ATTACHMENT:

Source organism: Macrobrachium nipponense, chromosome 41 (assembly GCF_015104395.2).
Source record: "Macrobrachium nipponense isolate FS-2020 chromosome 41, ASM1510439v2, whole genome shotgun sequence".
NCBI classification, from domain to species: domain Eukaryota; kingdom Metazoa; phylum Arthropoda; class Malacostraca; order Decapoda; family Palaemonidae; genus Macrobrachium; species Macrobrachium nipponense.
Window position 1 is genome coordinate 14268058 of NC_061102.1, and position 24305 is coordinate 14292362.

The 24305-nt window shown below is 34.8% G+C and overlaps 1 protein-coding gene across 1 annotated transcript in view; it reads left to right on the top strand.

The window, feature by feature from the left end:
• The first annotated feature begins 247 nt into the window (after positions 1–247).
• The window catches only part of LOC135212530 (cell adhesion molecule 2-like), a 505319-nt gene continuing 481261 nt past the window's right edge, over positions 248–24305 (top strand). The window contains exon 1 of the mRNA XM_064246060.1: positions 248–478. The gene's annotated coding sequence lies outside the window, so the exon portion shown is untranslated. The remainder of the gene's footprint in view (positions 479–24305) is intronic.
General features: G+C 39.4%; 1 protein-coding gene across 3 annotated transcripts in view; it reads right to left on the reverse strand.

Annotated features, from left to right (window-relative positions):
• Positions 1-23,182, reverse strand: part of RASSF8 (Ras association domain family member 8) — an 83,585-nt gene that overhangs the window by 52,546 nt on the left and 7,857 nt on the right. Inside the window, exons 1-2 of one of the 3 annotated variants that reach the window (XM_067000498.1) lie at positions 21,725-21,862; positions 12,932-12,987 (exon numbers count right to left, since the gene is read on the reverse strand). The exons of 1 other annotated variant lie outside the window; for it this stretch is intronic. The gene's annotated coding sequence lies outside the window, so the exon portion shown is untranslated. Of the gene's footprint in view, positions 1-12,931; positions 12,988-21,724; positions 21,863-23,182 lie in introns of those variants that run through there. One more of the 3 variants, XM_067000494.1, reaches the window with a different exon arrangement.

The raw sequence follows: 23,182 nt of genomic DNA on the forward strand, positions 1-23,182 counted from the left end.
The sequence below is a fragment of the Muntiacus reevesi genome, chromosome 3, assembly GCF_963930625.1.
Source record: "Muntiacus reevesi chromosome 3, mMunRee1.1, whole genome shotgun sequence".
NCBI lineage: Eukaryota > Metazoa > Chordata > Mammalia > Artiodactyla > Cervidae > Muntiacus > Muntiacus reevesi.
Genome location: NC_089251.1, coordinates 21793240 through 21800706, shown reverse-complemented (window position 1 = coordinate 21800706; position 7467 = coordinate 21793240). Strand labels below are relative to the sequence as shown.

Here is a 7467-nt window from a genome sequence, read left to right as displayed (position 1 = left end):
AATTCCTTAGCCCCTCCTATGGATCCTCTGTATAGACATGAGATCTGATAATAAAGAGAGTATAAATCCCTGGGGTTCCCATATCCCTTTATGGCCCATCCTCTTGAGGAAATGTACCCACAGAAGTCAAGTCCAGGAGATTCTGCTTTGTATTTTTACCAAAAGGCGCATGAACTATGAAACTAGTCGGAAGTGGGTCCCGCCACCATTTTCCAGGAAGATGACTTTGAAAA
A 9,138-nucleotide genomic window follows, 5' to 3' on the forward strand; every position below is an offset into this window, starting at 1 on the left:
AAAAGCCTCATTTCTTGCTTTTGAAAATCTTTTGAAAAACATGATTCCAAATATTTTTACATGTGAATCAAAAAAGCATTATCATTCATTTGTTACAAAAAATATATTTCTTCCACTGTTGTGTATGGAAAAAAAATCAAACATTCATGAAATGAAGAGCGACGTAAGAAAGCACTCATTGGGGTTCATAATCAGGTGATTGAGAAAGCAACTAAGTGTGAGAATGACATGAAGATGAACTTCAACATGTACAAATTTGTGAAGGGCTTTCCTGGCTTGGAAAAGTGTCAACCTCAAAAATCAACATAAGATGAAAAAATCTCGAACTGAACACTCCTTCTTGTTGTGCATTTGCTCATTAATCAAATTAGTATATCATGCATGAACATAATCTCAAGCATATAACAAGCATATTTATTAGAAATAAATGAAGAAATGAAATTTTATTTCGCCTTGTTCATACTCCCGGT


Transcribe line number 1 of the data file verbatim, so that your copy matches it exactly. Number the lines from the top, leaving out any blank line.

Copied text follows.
Source organism: Macrobrachium nipponense, chromosome 41 (assembly GCF_015104395.2).